For decades, the label of “slums” have been attached to the socially-produced habitat of the “kampungs”. The kampung has been understood by mainstream in a derogatory way and identified as disorganized and relatively problematic space: a nest of disease, filth, and crime, and later normalise forced evictions in Jakarta.
The 2017 gubernatorial elections presented an unprecedented opportunity to take control of the public debate and ensure kampung residents’s demands were heard. The residents organised a political contract with one of the candidate teams who at the end of day won the election. The contract offered not only its legal basis for kampung residents but it also place them in a strong bargaining position to demand their rights as urban citizens, especially on promoting commons as a way of life and to progressively fulfill the right to adequate housing. Kampung as a socially-produced habitat, is identified as a non market process carried out by inhabitants initiative and innovations to develop physical environment and social relations and could serve as urban commons.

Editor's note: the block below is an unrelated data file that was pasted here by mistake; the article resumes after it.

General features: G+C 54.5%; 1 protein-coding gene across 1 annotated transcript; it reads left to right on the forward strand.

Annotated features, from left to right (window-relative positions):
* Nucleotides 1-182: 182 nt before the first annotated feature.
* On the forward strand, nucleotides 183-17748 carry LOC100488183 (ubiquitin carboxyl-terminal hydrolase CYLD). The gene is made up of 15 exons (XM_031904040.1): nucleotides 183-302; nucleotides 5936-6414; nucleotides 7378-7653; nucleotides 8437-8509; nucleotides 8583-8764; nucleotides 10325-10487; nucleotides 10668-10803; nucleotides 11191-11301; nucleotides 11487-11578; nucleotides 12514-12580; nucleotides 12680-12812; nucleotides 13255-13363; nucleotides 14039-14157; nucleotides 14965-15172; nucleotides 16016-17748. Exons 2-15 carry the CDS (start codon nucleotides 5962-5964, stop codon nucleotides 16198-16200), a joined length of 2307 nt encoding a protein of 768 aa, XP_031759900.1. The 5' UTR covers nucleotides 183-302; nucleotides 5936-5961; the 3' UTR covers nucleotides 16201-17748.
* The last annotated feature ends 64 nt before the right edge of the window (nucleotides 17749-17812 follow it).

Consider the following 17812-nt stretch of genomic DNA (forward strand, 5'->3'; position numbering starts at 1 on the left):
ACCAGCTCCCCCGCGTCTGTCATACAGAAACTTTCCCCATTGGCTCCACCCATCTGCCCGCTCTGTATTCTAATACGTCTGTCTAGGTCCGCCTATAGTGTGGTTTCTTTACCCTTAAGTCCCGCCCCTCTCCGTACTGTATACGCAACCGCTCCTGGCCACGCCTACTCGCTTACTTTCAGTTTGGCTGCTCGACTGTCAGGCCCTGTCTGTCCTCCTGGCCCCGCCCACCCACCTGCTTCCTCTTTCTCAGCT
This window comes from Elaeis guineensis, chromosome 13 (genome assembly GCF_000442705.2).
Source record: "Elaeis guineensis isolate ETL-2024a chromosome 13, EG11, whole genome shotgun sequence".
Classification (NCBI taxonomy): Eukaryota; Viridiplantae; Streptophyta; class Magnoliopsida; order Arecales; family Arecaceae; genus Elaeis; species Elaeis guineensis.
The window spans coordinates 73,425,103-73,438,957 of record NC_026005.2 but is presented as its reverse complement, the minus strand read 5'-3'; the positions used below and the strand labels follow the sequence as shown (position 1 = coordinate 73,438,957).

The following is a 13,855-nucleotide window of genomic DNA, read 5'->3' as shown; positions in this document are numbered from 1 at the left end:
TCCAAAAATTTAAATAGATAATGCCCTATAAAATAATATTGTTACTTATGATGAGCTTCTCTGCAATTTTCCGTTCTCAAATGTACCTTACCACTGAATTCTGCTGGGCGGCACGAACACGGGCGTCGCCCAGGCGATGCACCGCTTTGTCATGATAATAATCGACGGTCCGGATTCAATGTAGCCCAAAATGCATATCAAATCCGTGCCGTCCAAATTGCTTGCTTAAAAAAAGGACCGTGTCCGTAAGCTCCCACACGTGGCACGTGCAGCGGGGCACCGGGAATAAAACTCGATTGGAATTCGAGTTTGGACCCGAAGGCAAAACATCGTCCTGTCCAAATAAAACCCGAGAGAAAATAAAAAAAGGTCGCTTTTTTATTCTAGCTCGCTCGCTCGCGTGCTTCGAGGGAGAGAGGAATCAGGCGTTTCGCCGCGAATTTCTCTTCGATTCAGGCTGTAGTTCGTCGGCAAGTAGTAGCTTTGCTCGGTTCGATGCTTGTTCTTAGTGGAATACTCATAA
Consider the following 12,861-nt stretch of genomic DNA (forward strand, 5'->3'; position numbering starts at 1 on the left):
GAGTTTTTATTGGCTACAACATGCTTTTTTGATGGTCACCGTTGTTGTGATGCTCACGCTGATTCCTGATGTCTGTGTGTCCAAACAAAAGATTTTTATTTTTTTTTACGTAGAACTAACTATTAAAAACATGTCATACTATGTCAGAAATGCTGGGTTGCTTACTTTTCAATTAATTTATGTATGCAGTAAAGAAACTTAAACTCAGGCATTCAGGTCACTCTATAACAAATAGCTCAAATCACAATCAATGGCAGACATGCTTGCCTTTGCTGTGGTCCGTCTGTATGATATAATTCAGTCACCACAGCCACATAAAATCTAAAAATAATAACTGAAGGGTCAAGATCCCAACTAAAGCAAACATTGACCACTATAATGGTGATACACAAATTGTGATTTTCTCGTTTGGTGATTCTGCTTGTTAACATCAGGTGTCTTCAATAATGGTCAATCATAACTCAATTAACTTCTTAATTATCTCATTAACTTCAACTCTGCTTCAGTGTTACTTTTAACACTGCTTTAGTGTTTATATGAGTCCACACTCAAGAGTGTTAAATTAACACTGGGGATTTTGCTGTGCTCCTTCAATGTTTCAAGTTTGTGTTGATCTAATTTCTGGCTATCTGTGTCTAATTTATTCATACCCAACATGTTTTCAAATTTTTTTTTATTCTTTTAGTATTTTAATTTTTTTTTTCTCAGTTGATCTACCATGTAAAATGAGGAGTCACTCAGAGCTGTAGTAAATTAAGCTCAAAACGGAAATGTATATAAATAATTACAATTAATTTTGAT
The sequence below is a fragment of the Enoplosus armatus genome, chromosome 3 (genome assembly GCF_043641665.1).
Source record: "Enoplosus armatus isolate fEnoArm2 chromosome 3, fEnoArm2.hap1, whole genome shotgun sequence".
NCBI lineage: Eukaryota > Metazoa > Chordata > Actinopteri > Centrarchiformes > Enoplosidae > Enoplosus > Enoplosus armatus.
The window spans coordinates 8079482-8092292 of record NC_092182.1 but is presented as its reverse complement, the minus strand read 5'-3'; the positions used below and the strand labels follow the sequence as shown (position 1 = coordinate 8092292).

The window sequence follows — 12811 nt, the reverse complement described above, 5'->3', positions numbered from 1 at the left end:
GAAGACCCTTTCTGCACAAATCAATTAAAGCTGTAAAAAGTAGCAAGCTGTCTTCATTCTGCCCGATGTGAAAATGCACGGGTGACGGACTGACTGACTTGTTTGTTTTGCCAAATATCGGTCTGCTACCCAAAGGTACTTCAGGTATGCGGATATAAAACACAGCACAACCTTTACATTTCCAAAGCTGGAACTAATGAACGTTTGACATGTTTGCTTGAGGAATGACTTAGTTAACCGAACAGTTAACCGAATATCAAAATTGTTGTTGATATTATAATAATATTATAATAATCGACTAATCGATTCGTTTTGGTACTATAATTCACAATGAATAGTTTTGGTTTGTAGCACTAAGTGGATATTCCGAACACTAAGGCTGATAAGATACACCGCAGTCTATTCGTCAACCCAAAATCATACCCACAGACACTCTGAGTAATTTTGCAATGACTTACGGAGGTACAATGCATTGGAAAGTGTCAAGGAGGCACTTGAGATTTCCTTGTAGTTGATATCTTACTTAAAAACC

New policies and approaches on kampung has started immediately in early 2018, as a new way of collaboration between people and government and a seed for emergence of community action planning program citywide, which can be accessed to 450 neighborhoods.
This panel will address the close-up view of the new people-government collaboration; a slow revolution in city planning; socio-political dimension in the new relationship between urban poor, local and provincial government; and soft diplomacy and re-contextualise kampungs as urban commons.